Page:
Linetec, stand

One bright side to an emergency is the opportunity to bring out the best in an organization. Linetec earned a 2020 Manufacturer of the Year award from Wisconsin Manufacturers & Commerce for its efforts to reinvent its culture in the face of the COVID-19 pandemic.

“We’ve always been a value-based management company, and we’ve held to 11 core values,” said Linetec president Jon Close, who’s been with the architectural-metals finishing company for 18 years but just moved into the presidency about two months before COVID hit.

One of those values is to maintain an environment that’s safe and enjoyable. It was Linetec’s three-pronged approach to those ends that caught the attention of WMC.

Linetec implemented a secure remote network for office staff to be able to work remotely and did so within two weeks of Gov. Tony Evers’ Safer at Home order in March 2020. The company installed safety protocols and procedures, including the use of personal protective equipment (PPE), before Evers began issuing any mask mandates that May. Linetec also upgraded its HVAC system to include ultraviolet light as a means of mitigating viruses, germs, and other contagions, generally improving overall air quality.

“We had the ability to work off site, but we had to put some equipment and some measures in place,” Close said. “It just wasn’t a big part of our work structure before. You definitely have to handle information differently. Now, when people can start returning, people will have that opportunity to work remotely.”

We’ve been able to educate and communicate with people. Today, we understand the coronavirus so much better. There were a lot of unknowns in the beginning. It was scary.

— Jon Close, president,

Linetec, Wausau

Close had been Linetec’s commercial sales manager, director of sales and marketing, and vice-president of sales and marketing from 2005 until his step up to the presidency. He’s known as well as anyone the value of in-person, interpersonal relationships.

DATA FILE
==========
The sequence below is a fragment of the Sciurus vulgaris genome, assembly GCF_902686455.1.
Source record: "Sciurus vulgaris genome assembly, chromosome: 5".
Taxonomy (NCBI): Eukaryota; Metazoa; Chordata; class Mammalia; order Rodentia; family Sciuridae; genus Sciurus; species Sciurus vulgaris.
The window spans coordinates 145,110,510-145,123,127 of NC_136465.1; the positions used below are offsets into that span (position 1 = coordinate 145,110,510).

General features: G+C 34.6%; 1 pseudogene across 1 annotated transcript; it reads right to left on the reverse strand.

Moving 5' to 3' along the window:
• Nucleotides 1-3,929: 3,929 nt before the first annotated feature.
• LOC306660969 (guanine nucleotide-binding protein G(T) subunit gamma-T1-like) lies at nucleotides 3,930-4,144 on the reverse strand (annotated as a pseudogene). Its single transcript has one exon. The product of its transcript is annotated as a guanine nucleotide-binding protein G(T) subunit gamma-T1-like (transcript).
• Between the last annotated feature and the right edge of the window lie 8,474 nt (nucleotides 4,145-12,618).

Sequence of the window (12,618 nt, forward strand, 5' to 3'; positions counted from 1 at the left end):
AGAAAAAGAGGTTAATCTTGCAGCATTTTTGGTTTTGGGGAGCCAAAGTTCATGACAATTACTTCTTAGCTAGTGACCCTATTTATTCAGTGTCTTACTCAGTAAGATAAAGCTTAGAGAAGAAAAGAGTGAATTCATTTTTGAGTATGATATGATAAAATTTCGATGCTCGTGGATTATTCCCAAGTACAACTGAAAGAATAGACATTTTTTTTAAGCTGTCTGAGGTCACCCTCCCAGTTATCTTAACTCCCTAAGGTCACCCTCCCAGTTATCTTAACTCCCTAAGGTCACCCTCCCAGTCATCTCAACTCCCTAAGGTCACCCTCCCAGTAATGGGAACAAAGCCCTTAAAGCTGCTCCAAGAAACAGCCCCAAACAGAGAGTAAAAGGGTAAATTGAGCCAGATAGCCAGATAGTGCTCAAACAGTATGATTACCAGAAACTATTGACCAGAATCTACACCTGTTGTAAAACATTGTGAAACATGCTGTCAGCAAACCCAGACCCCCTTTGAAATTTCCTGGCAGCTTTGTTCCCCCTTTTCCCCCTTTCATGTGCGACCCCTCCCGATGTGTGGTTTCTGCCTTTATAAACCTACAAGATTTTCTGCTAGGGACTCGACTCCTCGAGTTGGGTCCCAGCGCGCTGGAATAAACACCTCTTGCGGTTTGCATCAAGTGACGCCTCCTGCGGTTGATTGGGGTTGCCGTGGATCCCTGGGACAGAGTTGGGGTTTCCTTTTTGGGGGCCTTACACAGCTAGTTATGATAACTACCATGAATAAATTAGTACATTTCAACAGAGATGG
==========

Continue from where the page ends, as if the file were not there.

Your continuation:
“We still value those face-to-face calls,” he said.

And associates will be able to engage more safely.

“We were early adopters of PPE,” Close said. “In lieu of having to manage how close these people are to each other and those people, we just mandated that everyone wear masks. We have had some cases, but we’re able to do contact tracing, and we’ve not had any spread within our building.”

Even to enter the building requires a forehead temperature scan and some quick questions at a small kiosk, and finally, a printed ticket showing you’ve passed the protocols. Close estimated that Linetec had fewer than 10 cases at any given time out of a work force of well over 500.

Breathing a little easier was the impetus behind Linetec’s third initiative, the ultraviolet treatment of Linetec’s air systems.

“Some of our engineering folks were discussing air plenums,” Close said, “and can you put in UV lights. It’s shown to destroy airborne viruses and germs in office areas. I’ve seen that about 90 percent of what passes through is destroyed.”

Applying masking/distancing protocols to a shop floor where heavy machinery dictates spacing is a something else.

“The complexities of the manufacturing floor required that masks be worn across the board,” Close said.

Linetec also staggered start times for employees where possible, alleviating some foot traffic.

“We’ve been able to educate and communicate with people,” Close said. “Today, we understand the coronavirus so much better. There were a lot of unknowns in the beginning. It was scary.”

There also were uncertainties aplenty in the commercial construction industry where Linetec lives, but while the industry had been hit hard over the past year with project cancellations and postponements, projects and orders are getting back under way. Apogee Enterprises, Linetec’s parent company, has seen its stock price more than double over the past year after hitting a trough in March 2020.

With different companies in different parts of the country facing different situations regarding COVID, the demand for supplies has created shortages in some sectors.

“It’s pretty bad in the area of lumber and plastics,” Close said. “Just go to a home improvement store and you can see it in the price of lumber there.”

Even when a company such as Linetec is ready to send its sales force far and wide, it still depends on outside factors.

“It’s not even a matter of us being willing to travel,” Close said. “It’s that a lot of companies aren’t ready to see people.”